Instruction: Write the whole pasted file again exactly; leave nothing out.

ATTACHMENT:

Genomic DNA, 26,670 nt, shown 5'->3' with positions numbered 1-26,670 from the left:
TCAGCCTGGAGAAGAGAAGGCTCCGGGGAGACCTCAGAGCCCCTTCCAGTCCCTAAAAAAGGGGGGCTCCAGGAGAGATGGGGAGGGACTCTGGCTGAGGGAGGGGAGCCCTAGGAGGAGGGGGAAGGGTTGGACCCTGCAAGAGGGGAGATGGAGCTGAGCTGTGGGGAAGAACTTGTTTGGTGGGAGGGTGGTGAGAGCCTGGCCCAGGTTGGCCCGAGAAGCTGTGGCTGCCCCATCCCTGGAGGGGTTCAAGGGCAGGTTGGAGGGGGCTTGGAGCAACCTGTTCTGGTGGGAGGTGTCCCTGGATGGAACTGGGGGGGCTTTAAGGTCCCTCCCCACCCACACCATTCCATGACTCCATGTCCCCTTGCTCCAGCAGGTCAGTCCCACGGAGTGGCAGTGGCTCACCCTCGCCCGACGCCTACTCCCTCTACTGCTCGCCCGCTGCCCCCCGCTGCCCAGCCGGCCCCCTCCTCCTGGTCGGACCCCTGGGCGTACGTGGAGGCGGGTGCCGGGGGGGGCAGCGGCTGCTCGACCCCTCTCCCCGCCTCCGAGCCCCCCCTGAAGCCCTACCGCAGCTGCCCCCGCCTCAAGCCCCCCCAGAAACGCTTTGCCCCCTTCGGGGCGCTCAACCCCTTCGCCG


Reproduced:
Genomic DNA, 26,670 nt, shown 5'->3' with positions numbered 1-26,670 from the left:
TCAGCCTGGAGAAGAGAAGGCTCCGGGGAGACCTCAGAGCCCCTTCCAGTCCCTAAAAAAGGGGGGCTCCAGGAGAGATGGGGAGGGACTCTGGCTGAGGGAGGGGAGCCCTAGGAGGAGGGGGAAGGGTTGGACCCTGCAAGAGGGGAGATGGAGCTGAGCTGTGGGGAAGAACTTGTTTGGTGGGAGGGTGGTGAGAGCCTGGCCCAGGTTGGCCCGAGAAGCTGTGGCTGCCCCATCCCTGGAGGGGTTCAAGGGCAGGTTGGAGGGGGCTTGGAGCAACCTGTTCTGGTGGGAGGTGTCCCTGGATGGAACTGGGGGGGCTTTAAGGTCCCTCCCCACCCACACCATTCCATGACTCCATGTCCCCTTGCTCCAGCAGGTCAGTCCCACGGAGTGGCAGTGGCTCACCCTCGCCCGACGCCTACTCCCTCTACTGCTCGCCCGCTGCCCCCCGCTGCCCAGCCGGCCCCCTCCTCCTGGTCGGACCCCTGGGCGTACGTGGAGGCGGGTGCCGGGGGGGGCAGCGGCTGCTCGACCCCTCTCCCCGCCTCCGAGCCCCCCCTGAAGCCCTACCGCAGCTGCCCCCGCCTCAAGCCCCCCCAGAAACGCTTTGCCCCCTTCGGGGCGCTCAACCCCTTCGCCG